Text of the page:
The US Federal Reserve is widely expected to hold interest rates at a 22-year high for a third consecutive meeting on Wednesday as it continues to fight elevated inflation.
With the financial markets all but certain that another pause is coming, traders and analysts are now debating how soon the US central bank will start cutting interest rates, and how rapidly it will then do so.
"The given is that there won't be a rate hike," EY Chief Economist Gregory Daco told AFP. "But there's a lot of unknowns as to how the Fed will frame the policy outlook going into next year."
The Fed, which has a dual mandate to lower inflation to its long-term target of two percent while also tackling unemployment, has continued to keep the threat of another rate hike alive.
"It would be premature to conclude with confidence that we have achieved a sufficiently restrictive stance, or to speculate on when policy might ease," Fed Chair Jerome Powell said recently.
Daco from EY said the Fed is fighting a "battle for optionality" in which policymakers continue to insist that another interest rate hike could happen, "if deemed necessary."
This battle is putting the Fed at odds with other central banks like the European Central Bank, whose policymakers have voiced growing support for an end to rate hikes amid a steep decline in inflation.
- Progress on inflation -
Recent US economic data point to low unemployment, resilient job creation, positive economic growth and falling inflation.
The latest consumer price index (CPI) showed an annual inflation rate of 3.2 percent, down from a pandemic-era peak of 9.1 percent.
The string of positive data has raised hopes the Fed will meet its dual mandate without plunging the world's biggest economy into a damaging recession -- a rare feat in monetary policy known as a "soft landing."
Much rides on the outcome for President Joe Biden who will seek reelection in 2024.
New numbers came out on Friday showing an increase of 199,000 new jobs last month, and Biden told a crowd in Las Vegas that such steady expansion is what "we call a 'sweet spot' that’s needed for stable growth and lower inflation, not encouraging the Fed to raise interest rates."
In the futures markets, traders have assigned a probability of more than 98 percent that the Fed will sit tight at its next rate decision this week, according to data from CME Group.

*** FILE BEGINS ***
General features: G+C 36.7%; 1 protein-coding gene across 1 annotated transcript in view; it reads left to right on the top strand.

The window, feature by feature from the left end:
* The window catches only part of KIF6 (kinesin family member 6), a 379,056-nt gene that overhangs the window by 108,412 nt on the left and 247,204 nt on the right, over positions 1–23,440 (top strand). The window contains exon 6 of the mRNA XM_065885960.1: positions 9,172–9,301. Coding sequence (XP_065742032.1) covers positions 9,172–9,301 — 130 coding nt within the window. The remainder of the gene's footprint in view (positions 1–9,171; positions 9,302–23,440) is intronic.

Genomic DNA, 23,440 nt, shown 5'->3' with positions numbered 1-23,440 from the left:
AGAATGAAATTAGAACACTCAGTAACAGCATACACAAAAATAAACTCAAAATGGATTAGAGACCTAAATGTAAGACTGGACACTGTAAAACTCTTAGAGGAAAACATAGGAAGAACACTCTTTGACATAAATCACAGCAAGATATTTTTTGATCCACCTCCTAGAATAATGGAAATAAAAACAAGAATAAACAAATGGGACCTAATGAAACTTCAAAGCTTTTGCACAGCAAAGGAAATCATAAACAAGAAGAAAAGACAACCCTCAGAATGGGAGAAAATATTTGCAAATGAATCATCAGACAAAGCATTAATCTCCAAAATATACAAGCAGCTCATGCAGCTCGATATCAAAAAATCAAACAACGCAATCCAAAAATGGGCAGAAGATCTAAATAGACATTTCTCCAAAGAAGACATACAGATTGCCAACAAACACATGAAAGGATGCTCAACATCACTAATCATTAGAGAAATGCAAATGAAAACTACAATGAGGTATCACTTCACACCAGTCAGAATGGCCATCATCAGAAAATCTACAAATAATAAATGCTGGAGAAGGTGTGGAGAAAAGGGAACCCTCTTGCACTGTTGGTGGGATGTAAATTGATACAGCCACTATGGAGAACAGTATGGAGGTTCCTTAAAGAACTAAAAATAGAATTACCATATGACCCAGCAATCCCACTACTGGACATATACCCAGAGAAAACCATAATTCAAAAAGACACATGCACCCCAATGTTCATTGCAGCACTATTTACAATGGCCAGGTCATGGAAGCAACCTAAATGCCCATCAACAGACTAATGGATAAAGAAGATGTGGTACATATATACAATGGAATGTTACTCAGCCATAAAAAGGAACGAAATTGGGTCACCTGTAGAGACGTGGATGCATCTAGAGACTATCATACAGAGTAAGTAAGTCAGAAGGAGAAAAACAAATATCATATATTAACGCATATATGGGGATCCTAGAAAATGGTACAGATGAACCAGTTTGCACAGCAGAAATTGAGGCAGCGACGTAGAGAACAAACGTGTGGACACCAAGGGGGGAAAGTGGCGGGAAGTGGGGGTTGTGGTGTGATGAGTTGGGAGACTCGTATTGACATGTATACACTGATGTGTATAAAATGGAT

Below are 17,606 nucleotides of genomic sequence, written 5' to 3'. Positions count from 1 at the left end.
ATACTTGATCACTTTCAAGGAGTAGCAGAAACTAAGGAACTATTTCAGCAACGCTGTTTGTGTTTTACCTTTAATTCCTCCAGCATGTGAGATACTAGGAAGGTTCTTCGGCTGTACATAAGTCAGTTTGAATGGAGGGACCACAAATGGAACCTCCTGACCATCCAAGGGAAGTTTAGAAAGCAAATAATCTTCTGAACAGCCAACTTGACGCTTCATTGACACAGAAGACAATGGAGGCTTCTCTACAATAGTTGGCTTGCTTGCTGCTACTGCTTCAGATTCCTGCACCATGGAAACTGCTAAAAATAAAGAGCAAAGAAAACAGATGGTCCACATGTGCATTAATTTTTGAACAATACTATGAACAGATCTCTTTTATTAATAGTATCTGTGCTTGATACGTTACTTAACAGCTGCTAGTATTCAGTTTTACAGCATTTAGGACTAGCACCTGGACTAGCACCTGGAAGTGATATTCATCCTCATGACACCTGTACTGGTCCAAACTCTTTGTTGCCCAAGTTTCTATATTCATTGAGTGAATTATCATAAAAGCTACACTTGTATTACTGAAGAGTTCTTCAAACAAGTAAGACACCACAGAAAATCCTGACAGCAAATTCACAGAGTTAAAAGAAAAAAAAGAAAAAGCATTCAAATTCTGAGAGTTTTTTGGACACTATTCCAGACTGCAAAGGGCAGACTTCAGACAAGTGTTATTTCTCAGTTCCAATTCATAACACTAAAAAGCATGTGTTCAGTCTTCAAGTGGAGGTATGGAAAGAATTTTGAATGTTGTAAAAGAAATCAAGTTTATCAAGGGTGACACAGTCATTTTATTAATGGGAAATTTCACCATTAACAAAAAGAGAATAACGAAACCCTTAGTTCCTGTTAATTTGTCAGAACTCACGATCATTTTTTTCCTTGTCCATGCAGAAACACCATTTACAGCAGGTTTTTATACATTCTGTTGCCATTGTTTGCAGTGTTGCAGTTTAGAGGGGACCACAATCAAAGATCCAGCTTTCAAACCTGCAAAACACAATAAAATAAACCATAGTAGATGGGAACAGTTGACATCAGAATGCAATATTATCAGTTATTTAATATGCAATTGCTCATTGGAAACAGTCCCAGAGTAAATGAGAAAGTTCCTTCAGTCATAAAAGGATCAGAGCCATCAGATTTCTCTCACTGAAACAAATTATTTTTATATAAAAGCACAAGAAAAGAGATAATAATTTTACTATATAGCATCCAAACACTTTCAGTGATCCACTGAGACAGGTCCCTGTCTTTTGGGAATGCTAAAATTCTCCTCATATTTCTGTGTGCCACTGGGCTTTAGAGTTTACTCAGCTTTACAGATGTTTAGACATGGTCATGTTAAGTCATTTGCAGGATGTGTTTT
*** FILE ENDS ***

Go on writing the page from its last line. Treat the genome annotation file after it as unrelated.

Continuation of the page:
- Disagreement on future cuts -
While there is broad consensus over a December pause, traders and analysts are far less certain about what comes next.
"The discussion around a normalization of monetary policy will turn more active next year as progress on inflation continues further," economists at Deutsche Bank wrote in a recent note to clients.
They predict interest rate cuts of 1.75 percentage points in 2024 -- far higher than the Fed's recent forecast of just half a percentage point of cuts.
Meantime, the financial markets are pricing in around 1.25 percentage points of rate cuts next year, starting in March, according to Daco from EY.
He predicts the Fed will cut interest rates by only one percentage point in 2024, beginning in May.
"So, not only do we have a later onset to the cutting cycle but also fewer rate cuts," he said.
Other analysts foresee an even less aggressive path of interest rate cuts.
"We retain our baseline that the Fed will remain on hold until December 2024 before implementing every-other-meeting cuts," economists at Barclays wrote in a recent investor note.
Alongside the interest rate decision this week, the US central bank will publish a quarterly update to its summary of economic projections, or SEP, after which Powell will speak to reporters.
The SEP should provide analysts and traders a better insight into policymakers' thinking on economic growth, inflation, unemployment, and interest rate cuts.
"We expect the updated economic projections and the post-meeting press conference to push back against the idea that rate cuts could come onto the agenda anytime soon," Michael Pearce, Oxford Economics' lead US economist, wrote in a recent note to clients.
"If anything, we expect policymakers to err on the side of leaving rates too high for too long."
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